The mission of the San Francisco Unified School District is to provide each student with an equal opportunity to succeed by promoting intellectual growth, creativity, self-discipline, cultural and linguistic sensitivity, democratic responsibility, economic competence, and physical and mental health so that each student can achieve his or her maximum poten-tial.

    Our goals & objectives

    Access and Equity: Make social justice a reality.Diminish the historic power of demographics. Center professional learning on equity. Create an environment for students to flourish. Provide the infrastructure for successful learning.

    Student Achievement: Engage high achieving and joyful learners.Ensure authentic learning for every student. Prepare the citizens of tomorrow. Create learning beyond the classroom.

    Accountability: Keep our promises to students and families.Provide direction and strategic leadership. Create the culture of service and support.

  • San Francisco Unified School District6

    Services to English Learners


    Based on our best professional understanding of the nature of 21st century citizenship and the requirements that a global, creative-age society places on its participants, we believe that the fol-lowing vision of student success accurately reflects our responsibility in preparing English Learners to thrive in school and beyond.

    Every English Learner who enrolls in our schools will graduate from high school prepared for the option of enrolling in a four-year college or university, pursuing a successful career, and living a healthy life.

    Our English Learners will have the confidence, competence, and information needed to make positive choices for their future and will have demonstrated strength and competence in all areas needed for full participation in the 21st century economic, political, cultural, and intellectual life of our nation and global society. In addition to academic competency, these areas include multilingual and crosscultural competency; technological literacy; communication skills; aesthetic sensibility; critical and creative thinking, reasoning, and solution-seeking; social, environmental, and civic responsibility; and strength of character.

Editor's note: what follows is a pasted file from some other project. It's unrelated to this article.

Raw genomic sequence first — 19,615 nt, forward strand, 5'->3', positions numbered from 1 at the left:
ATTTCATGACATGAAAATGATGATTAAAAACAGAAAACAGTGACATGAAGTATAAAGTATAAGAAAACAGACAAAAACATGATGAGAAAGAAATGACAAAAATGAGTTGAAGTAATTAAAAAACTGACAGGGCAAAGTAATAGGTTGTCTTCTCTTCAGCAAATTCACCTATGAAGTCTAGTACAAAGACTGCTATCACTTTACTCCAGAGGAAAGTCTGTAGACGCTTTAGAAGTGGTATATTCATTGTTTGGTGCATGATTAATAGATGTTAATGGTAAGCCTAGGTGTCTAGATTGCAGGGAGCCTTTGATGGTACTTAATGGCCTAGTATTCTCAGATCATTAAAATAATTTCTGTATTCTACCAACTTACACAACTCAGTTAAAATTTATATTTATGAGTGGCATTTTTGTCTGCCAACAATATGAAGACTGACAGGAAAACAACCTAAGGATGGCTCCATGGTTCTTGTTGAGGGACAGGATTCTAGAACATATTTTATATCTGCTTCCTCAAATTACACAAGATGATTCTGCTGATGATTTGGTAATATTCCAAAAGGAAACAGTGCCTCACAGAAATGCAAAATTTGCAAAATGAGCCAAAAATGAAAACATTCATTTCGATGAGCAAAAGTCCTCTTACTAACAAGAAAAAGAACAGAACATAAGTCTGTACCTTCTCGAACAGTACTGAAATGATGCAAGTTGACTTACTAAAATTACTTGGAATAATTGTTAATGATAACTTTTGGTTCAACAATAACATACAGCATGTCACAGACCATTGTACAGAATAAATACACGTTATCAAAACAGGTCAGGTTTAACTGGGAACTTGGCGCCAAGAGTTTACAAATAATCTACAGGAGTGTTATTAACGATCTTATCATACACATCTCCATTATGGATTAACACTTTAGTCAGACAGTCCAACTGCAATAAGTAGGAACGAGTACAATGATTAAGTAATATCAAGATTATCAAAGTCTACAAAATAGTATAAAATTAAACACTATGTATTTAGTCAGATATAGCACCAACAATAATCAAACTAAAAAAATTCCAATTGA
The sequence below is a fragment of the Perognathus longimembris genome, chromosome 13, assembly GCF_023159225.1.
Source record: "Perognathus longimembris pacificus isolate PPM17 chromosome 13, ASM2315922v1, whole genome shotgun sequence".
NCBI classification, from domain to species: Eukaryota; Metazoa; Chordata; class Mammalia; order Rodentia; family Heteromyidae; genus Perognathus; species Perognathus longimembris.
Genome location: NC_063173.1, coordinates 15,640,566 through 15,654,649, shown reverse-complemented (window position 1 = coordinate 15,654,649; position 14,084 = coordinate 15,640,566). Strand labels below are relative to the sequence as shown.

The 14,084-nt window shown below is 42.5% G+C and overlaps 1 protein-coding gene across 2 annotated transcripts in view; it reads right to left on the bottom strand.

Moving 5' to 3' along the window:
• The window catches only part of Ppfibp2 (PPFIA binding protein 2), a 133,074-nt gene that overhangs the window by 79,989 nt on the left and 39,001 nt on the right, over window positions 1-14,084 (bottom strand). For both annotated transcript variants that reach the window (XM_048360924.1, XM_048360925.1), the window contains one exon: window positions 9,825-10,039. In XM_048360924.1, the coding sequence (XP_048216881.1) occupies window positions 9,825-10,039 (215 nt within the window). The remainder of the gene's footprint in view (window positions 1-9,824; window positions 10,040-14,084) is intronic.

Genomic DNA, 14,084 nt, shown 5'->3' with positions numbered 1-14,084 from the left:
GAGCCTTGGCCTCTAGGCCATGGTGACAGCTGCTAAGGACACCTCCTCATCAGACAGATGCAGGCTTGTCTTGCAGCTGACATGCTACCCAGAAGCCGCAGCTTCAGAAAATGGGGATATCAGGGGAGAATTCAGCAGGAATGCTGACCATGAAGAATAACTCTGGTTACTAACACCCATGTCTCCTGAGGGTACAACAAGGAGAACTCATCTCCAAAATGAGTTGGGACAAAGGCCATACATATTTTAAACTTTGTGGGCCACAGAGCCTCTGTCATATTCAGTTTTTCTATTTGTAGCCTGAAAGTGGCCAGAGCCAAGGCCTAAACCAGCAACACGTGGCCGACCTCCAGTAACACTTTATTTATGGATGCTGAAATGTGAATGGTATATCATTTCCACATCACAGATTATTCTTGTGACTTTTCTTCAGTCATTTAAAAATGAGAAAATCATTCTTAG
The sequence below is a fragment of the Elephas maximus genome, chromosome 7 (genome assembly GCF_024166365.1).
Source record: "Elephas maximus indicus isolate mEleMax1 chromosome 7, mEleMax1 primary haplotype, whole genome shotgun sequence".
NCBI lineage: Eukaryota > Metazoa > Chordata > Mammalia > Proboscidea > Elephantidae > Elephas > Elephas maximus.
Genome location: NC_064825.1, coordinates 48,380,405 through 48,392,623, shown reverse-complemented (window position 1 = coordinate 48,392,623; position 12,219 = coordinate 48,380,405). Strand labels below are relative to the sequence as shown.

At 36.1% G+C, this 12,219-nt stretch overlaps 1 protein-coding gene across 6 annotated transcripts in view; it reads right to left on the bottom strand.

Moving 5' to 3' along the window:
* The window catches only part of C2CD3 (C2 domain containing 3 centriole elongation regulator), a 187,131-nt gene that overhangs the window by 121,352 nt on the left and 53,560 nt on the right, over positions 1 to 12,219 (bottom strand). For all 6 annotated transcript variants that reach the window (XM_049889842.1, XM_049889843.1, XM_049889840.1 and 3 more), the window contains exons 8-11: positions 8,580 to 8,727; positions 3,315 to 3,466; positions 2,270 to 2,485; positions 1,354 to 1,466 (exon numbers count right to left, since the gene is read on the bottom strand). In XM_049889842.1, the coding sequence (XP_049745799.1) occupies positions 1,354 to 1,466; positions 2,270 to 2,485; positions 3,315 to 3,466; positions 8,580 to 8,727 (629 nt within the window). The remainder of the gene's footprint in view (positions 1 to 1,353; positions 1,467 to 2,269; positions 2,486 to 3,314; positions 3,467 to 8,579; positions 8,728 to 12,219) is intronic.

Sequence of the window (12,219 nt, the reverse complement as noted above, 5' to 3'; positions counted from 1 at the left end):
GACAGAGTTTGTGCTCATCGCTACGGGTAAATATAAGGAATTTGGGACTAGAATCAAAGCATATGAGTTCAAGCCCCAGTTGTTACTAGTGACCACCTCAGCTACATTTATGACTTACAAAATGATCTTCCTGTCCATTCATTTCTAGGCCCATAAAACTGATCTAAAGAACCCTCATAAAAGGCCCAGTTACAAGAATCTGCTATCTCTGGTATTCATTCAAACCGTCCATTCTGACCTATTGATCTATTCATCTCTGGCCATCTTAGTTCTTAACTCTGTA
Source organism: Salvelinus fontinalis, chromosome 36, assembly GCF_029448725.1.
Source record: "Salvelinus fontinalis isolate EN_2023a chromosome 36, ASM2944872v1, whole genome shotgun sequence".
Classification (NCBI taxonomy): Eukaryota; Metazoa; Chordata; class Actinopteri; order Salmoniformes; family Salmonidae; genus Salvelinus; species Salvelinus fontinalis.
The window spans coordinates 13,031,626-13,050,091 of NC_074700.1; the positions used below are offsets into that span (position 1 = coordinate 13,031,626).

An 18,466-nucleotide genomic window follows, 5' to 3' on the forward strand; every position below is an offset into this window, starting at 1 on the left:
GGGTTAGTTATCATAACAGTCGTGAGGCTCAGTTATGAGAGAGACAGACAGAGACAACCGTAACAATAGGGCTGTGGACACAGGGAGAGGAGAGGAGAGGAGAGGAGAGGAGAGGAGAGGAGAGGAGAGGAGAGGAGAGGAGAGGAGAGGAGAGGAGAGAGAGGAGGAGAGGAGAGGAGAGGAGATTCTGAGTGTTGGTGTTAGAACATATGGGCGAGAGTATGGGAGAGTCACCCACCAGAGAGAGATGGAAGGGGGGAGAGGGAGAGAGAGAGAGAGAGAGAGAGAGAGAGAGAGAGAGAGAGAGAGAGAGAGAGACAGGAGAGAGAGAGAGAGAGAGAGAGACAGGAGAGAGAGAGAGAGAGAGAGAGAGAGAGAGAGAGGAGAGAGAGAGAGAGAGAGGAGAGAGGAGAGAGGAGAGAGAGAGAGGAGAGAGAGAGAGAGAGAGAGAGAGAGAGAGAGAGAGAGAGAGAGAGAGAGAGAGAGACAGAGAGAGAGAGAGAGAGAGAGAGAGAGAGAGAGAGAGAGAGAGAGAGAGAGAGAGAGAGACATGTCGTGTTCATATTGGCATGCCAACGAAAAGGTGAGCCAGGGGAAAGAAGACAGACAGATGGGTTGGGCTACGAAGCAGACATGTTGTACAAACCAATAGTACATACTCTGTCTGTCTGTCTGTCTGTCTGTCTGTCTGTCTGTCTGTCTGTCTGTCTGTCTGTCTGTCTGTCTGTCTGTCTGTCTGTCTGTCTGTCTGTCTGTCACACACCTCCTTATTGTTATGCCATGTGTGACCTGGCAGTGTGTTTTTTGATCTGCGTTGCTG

We judge ourselves as successful to the degree that we assist our schools, district, and community in achieving this 21st century vision of student success for every group of English Learners we serve.

    Our Commitments Support the use of a research-based vision and set of core principles for effective and powerful

    English Learner programs that ensure achievement and sustainability; advance a transforma-tive approach; and build bilingualism, biliteracy, and multiculturalism.

    Systemically use English Learners languages, cultures, experiences as the foundation for new learning and success across the curriculum and beyond to the 21st century world.

    Promote simultaneous delivery of language/literacy development and academic content in-struction that closes the achievement and access gaps; increases college-going rates; builds 21st century skills and capacities; and achieves high levels of parent satisfaction and sup-port.

  • San Francisco Unified School District 7

    Services to English Learners


    SFUSD has developed a set of design principles. These are the essential operational principles that will define how we design and implement our scorecards; how we make decisions; and how we deal with negative patterns of thinking and doing that pop up as barriers and obstacles. These are unique foundational principles that will be the pillars that guide our decisions and ensure our success.

    STUDENT-CENTRIC ORIENTATIONEvery action we take is driven by our mission to serve students. At every level and in every instance, our decisions are based on the expectation that they will move us closer to our vision of student success.

    TRANSPARENCYThe stakeholders most impacted by decisions (including students and families) are involved from the beginning. We are ultimately accountable to them.

    ALIGNMENTResource allocations (people, time, and money) reflect the goals and priorities of our work.

    SERVICEThe boundaries we set liberate rather than suffocate. Our decisions about our systems and struc-tures make it easier rather than harder for people to get work done. Our procedures and protocols use the fewest and most-connected steps necessary to achieve their purpose.

    EMPOWERMENTWe are empowered to use own best judgment. We are authorized to act independently in the best interests of our clients, as guided by Beyond the Talk.

    RISK-TAKINGLearning requires taking risks. Mistakes are inevitable, but if we are focused and engaged, we can identify and avoid them in the future. As leaders, we are expecte